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Serfs in Medieval European Society : England and France


Korean Minjok Leadership Academy
International Program
Yang, Eun Sung
Term Paper, AP European History Class, July 2008



Table of Contents
I. Introduction
II. Definition of Serfdom
II.1 General Definition
II.2 Differentiating "Serfs" and "Slaves"
II.3 Differentiating "Serfs" and "Freemen"
III. Life of a Serf in Medieval Society
III.1 Duties
III.2 Benefits
IV. Peasant Revolts in 14th Century England and France
IV.1 France : the Jacquerie of 1358
IV.2 England : Peasants' Revolt of 1381
V. Conclusion
Notes
Bibliography



I. Introduction
            The feudal medieval society consisted of three orders: those who pray, those who fight, and those who work. Serfs belonged to the last category (1). This paper covers the definition of serfdom, the lives they led in the medieval societies, along with their struggles in society to escape from exploitation.

II. Definition of Serfdom

II.1 General Definition
            A serf is an unfree peasant, similar but superior to slavery, associated with feudalism in medieval European societies. Originating in the 8th and 9th centuries in Western Europe, serfdom was a hereditary system that tied tenants and their heirs to landlord masters for a lifetime (2). A serf was adscriptus glebae (Lat: registered with the field) to the land of an estate or manor; his lord was the owner of the land. A serf performed menial service to the lord, mostly in the form of labor and tax dues (3). Serfs were denied the freedom of movement or the freedom to marry without permission of their lord. In return for the work that serfs did for them, the lords provided military protection and justice. The system was destabilized by the Black Death and starvation that came as a result of war, both causing labor shortages (4).

II.2 Differentiating "Serfs" and "Slaves"
            Because serfs can be located between freemen and slaves, it is crucial to understand the difference between serfs and slaves. First, the terms should be separated. The word "serf," in fact, originates from the Latin word "servus," which means "slave." In Late Antiquity and most of the Middle Ages, serfs were called by the Latin name "coloni." The term only came to change into its modern form as slavery slowly disappeared and slaves were given almost an identical social status to serfs (5).
            An essential feature differentiating serfs from slaves was the reference to a plot of land, which means that serfs, unlike slaves, were bound to his designated plot of land and could be transferred along with that land to a new lord. A vast majority of serfs in medieval Europe sustained their lives by cultivating a plot of land that was owned by a lord. As a serf was more of a part of the land than the lord¡¯s property (for instance, slaves), the lords had no obligation to sustain his life; a serf provided his own food and clothing from his own productive efforts (6).

II.3 Differentiating "Serfs" and "Freemen"
            After understanding the difference between serfs and slaves, the next step to take is to understand the difference between serfs and freemen. An essential symbol of serfdom was the lack of many individual freedom enjoyed by the freemen. One of the major freedoms that serfs were unable to enjoy was the freedom of movement: he could make no permanent moves out of his village and allotted plot of land without the permission of his lord. In addition to the lack of freedom of movement, a serf was restricted in marriage, vocational change, and even simple property disposal; all of these activities required the permission of the lord (7). In case of marriage, the lords often called for ius prim©¡ noctis, the first night, as droit de seigneur, the lord's right, requesting the virginity of the bride on the first night of marriage (8).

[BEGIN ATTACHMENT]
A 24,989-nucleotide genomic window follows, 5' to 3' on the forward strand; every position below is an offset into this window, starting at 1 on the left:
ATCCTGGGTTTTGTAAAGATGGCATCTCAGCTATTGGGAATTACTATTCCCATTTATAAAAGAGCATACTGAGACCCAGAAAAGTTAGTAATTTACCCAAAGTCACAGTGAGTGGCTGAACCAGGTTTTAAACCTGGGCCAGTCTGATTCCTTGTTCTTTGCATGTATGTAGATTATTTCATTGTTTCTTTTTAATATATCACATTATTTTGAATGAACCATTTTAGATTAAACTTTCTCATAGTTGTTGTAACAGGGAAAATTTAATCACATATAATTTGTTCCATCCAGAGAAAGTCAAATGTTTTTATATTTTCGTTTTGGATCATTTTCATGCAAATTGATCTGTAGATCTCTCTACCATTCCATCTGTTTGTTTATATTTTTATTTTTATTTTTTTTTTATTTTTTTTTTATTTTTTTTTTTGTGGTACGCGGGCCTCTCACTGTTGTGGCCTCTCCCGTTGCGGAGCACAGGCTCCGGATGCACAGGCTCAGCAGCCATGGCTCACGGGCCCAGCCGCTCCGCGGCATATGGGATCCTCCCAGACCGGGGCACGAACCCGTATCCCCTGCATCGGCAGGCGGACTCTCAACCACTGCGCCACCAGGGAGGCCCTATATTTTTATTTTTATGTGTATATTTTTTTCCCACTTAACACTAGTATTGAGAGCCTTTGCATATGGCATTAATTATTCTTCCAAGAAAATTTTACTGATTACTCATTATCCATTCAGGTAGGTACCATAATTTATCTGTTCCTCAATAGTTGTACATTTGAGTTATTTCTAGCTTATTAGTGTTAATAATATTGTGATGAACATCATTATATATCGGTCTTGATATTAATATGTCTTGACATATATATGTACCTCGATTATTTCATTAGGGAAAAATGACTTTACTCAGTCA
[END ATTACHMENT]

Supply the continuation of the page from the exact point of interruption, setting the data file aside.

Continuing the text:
III. Life of a Serf in Medieval Society

III.1 Duties
            A serf's duties can be divided into labor and taxes. This section will elaborate on the duties serfs had in medieval English and French society.
            For a portion of the week, a serf was obligated to perform various tasks for his lord. In his book Montaillou, Le Roy Ladurie states that they were "entrusted with every kind of task. He could be postman as well as baker." (9) The major duty was to plow his lord's fields (demesne), but he also had to harvest crops, dig ditches, repair fences, and often work in the manor house. The demesne included fields, as well as forest produce and fish from the streams. Everything in the land belonged to the lord, and it was the duty of a serf to take care of almost all of them. The rest of week, a serf would spend on individual produce in order to provide for his family.
            The greatest hardship serfs faced was that they always had to put their duties over their personal interests. This was especially evident in the harvest season, when the lord's as well as the serfs' crops were ready to be harvested. In harvest seasons, all the family members of a serf were mandated to work on the lord's field. After the harvest season, as a reward for the hard work done, the serf was given certain privileges. They were given access to the deadwood from the lord's forests and the manor's mills and ovens - which were called banalities in France during this time.
            After the physical service had been done, a serf had to pay taxes and fees. Taxes, similar to the modern system, were based on an assessment of the value of the plot of land that he was assigned as well as his personal property. Serfs usually made their payments in the form of foodstuff. The best produce from the serf's harvest was always given to the lord. Serfs were also required to pay taxes on special occasions: they owed an extra dozen eggs on Easter Sunday and a goose on Christmas; in case of the death of a family member, extra taxes had to be paid for the lost labor supply; and marriage between different manors also required extra taxes as labor was being transferred to another lord, and therefore, lost. There were also arbitrary tests to judge the value of the tax that had been paid. For instance, a chicken had to be able to jump over a fence of a given height to be adequate for tax payment.